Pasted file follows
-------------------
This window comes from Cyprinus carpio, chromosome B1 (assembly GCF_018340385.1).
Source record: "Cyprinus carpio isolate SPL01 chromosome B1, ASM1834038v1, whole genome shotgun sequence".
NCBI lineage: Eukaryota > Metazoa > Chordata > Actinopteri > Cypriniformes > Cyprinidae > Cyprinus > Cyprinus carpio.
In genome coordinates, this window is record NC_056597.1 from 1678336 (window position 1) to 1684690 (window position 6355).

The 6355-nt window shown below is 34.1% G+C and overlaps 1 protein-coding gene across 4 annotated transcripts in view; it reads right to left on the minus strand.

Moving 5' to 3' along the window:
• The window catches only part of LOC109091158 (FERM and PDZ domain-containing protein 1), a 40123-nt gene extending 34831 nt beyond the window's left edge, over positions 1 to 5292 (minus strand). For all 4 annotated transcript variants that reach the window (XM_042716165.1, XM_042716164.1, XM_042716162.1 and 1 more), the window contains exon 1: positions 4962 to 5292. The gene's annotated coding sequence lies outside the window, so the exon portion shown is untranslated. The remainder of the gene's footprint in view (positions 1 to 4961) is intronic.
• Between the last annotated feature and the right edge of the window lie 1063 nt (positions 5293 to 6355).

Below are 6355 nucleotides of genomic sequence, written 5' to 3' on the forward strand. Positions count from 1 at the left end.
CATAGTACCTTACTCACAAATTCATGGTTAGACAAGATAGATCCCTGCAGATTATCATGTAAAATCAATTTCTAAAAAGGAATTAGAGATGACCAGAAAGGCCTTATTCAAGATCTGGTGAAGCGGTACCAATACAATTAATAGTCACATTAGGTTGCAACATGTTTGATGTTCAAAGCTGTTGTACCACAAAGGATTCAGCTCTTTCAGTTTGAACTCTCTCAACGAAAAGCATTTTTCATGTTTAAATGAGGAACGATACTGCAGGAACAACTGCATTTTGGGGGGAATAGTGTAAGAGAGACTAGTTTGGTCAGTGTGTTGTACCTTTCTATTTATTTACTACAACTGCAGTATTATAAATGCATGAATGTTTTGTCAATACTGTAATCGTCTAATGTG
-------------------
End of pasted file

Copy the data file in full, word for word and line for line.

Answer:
This window comes from Cyprinus carpio, chromosome B1 (assembly GCF_018340385.1).
Source record: "Cyprinus carpio isolate SPL01 chromosome B1, ASM1834038v1, whole genome shotgun sequence".
NCBI lineage: Eukaryota > Metazoa > Chordata > Actinopteri > Cypriniformes > Cyprinidae > Cyprinus > Cyprinus carpio.
In genome coordinates, this window is record NC_056597.1 from 1678336 (window position 1) to 1684690 (window position 6355).

The 6355-nt window shown below is 34.1% G+C and overlaps 1 protein-coding gene across 4 annotated transcripts in view; it reads right to left on the minus strand.

Moving 5' to 3' along the window:
• The window catches only part of LOC109091158 (FERM and PDZ domain-containing protein 1), a 40123-nt gene extending 34831 nt beyond the window's left edge, over positions 1 to 5292 (minus strand). For all 4 annotated transcript variants that reach the window (XM_042716165.1, XM_042716164.1, XM_042716162.1 and 1 more), the window contains exon 1: positions 4962 to 5292. The gene's annotated coding sequence lies outside the window, so the exon portion shown is untranslated. The remainder of the gene's footprint in view (positions 1 to 4961) is intronic.
• Between the last annotated feature and the right edge of the window lie 1063 nt (positions 5293 to 6355).

Below are 6355 nucleotides of genomic sequence, written 5' to 3' on the forward strand. Positions count from 1 at the left end.
CATAGTACCTTACTCACAAATTCATGGTTAGACAAGATAGATCCCTGCAGATTATCATGTAAAATCAATTTCTAAAAAGGAATTAGAGATGACCAGAAAGGCCTTATTCAAGATCTGGTGAAGCGGTACCAATACAATTAATAGTCACATTAGGTTGCAACATGTTTGATGTTCAAAGCTGTTGTACCACAAAGGATTCAGCTCTTTCAGTTTGAACTCTCTCAACGAAAAGCATTTTTCATGTTTAAATGAGGAACGATACTGCAGGAACAACTGCATTTTGGGGGGAATAGTGTAAGAGAGACTAGTTTGGTCAGTGTGTTGTACCTTTCTATTTATTTACTACAACTGCAGTATTATAAATGCATGAATGTTTTGTCAATACTGTAATCGTCTAATGTG